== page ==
Diamonds Surge in Value & Demand

SUSIE GHARIB: When you think about investments, stocks and bonds probably
come to mind most. But diamonds have out-dazzled both of them in recent
years. Diamonds have been surging in value, due to higher demand and
tighter supplies. But as Erika Miller explains, be prepared to dig deep
for sparkling returns.

ERIKA MILLER: Perhaps you are in a pink mood this Valentines Day or maybe
you are more of a traditional white kind of gal. Me, I couldn`t take my
eyes off the bling in this ring. Every piece of jewelry sold at Leviev is
one of a kind.

LISA KLEIN, EXEC. VICE PRESIDENT, LEVIEV: Whether it`s a 15-carat “D”
flawless, a 50-carat “D” flawless, or a 100-carat “D” flawless, these
stones are incredibly rare, due to their size, due to their color, due to
their cut. And especially when the three are combined, it makes them even
more rare.

MILLER: Of course, you`ll have to pay accordingly, sometimes upwards
of $20 million an item. Let`s face it, only a small percentage of the
population can afford to shop here. But the customers who do buy these
diamonds view them as more than something beautiful to wear — they`re also
an investment. Five-carat diamonds have surged about 65 percent in the
past decade. That`s more than the Dow Jones Industrial Average and most

have done very well over the past decade, because we`ve seen a tremendous
expansion in India and China and other developing countries. Yesterday`s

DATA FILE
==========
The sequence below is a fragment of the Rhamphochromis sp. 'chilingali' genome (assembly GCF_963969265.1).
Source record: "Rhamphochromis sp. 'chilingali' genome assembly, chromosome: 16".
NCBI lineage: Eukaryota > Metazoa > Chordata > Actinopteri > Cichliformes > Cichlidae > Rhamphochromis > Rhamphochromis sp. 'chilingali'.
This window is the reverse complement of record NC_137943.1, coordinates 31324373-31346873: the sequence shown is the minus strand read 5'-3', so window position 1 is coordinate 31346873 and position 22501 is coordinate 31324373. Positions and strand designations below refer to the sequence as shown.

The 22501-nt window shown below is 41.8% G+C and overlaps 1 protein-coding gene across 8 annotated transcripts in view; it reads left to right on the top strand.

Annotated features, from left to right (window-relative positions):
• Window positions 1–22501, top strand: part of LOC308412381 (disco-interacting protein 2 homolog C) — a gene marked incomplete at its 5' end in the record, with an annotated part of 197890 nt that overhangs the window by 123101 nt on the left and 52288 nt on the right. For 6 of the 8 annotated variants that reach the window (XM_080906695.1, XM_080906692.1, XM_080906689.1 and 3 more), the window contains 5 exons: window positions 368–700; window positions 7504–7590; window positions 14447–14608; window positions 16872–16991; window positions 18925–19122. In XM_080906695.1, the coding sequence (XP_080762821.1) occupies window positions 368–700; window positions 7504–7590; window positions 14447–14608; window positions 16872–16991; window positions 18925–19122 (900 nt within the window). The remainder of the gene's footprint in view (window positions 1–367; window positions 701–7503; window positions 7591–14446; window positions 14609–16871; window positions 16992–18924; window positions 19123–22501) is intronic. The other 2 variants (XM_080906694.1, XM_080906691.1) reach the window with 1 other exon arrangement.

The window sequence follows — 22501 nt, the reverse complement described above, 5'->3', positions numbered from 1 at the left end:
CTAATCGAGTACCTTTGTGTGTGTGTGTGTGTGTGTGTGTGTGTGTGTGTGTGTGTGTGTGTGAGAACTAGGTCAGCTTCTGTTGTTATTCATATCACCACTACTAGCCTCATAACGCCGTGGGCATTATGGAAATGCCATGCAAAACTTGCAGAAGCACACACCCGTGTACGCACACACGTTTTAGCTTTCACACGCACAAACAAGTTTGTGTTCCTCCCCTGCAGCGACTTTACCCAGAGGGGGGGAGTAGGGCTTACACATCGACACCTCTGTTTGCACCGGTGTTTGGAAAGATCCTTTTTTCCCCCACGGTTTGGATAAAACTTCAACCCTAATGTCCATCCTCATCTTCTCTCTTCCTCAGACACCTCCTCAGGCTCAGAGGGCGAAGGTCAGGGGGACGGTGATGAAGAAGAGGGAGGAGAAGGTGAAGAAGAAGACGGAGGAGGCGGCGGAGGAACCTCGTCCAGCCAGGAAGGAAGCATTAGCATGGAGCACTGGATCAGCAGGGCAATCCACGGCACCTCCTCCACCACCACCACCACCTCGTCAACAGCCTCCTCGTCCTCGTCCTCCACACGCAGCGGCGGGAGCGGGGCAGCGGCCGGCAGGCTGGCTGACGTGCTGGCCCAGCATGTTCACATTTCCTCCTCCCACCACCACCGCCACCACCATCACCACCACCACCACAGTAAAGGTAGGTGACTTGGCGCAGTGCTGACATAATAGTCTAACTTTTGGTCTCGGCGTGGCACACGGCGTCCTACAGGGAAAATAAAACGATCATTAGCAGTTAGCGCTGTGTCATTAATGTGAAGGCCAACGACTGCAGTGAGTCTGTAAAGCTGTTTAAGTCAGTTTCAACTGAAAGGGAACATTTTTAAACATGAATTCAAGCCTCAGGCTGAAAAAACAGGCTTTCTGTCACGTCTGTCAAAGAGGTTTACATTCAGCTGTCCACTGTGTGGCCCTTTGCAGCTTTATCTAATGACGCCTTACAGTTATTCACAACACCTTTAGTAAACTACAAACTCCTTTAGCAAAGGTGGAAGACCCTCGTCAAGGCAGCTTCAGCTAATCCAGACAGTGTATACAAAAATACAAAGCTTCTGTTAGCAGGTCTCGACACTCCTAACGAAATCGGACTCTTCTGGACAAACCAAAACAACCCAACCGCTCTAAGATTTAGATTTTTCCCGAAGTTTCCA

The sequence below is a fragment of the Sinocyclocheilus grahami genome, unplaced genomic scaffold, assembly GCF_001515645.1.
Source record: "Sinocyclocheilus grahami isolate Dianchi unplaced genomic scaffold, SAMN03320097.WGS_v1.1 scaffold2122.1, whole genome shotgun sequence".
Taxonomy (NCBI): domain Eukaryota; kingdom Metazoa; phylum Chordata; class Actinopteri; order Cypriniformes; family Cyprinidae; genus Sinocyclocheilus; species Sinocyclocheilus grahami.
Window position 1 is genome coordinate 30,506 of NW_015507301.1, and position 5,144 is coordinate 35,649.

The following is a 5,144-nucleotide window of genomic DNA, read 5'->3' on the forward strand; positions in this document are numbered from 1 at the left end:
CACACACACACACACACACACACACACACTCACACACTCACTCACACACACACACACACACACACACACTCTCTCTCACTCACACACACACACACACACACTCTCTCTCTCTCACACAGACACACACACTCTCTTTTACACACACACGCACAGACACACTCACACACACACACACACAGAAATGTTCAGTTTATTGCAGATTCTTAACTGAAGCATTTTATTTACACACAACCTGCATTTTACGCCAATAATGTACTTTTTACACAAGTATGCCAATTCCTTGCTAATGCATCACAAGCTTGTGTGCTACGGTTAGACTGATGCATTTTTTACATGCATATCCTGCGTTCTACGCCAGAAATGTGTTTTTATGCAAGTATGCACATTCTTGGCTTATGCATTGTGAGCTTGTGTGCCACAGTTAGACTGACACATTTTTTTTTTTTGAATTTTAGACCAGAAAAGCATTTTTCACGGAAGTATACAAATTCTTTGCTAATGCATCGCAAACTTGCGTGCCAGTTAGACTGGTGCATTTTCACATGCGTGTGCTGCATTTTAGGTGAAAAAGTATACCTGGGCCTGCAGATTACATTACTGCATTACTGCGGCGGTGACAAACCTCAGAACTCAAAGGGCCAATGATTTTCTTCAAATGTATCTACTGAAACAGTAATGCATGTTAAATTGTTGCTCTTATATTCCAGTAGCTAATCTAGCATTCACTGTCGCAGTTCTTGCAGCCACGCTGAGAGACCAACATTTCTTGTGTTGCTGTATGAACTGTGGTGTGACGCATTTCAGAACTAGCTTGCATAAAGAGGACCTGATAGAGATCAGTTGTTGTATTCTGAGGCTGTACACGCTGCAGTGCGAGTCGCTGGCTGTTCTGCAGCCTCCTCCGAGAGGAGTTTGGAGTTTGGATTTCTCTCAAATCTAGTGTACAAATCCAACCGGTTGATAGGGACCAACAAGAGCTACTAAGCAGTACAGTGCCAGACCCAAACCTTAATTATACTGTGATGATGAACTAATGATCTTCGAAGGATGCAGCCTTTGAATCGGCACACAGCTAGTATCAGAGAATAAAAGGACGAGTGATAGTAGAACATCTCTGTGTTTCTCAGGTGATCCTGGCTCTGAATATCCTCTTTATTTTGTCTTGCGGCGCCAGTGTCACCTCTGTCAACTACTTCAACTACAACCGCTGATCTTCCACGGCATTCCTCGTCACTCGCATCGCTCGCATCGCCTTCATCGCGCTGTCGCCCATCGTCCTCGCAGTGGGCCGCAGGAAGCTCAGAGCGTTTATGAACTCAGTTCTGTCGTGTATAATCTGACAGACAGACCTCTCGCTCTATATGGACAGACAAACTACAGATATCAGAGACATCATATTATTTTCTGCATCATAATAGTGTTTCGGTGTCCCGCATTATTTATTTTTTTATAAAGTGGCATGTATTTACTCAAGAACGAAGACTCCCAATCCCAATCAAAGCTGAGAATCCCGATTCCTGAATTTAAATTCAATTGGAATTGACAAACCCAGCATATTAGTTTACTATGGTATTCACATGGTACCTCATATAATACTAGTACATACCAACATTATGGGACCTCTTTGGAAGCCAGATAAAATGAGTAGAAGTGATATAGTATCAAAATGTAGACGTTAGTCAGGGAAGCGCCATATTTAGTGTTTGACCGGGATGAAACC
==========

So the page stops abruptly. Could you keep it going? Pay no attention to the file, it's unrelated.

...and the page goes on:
suppliers have become tomorrow`s consumers.

MILLER: So, although gold may have been the sparkling investment of
the past decade, some think diamonds could outshine the yellow metal in the
coming years. BMO Capital Markets predicts the price of rough, uncut
diamonds will rise by 9 percent this year, with smaller gains in the next
several years. Unfortunately, diamonds are not an easy investment. There
are not any mutual funds or ETFs that invest solely in diamonds. Unlike
gold, they are not traded on a commodities exchange. And a word of caution
before you run out and buy diamonds at your local jeweler.

RAPAPORT: One should not buy diamonds as an investment unless they
know how they are going to resell them, because the bid ask price is huge. A consumer or a regular investor who is not in the diamond industry — buying a diamond as an investment is a bad idea.

MILLER: But that isn`t stopping the ultra-rich from shelling out
millions for beautiful jewelry. Quite the opposite. Leviev says political
and economic turmoil often increases the appeal of rock-hard assets.

KLEIN: It`s something tangible. It`s something that you have in your
safe, in your vault, in the bank, wherever that stone is. So that`s
something that gives our clients a sense of security.

MILLER: Not to mention something extraordinarily beautiful to wear
on your finger. Erika Miller, NIGHTLY BUSINESS REPORT, New York.

Similar Posts:

, , , ,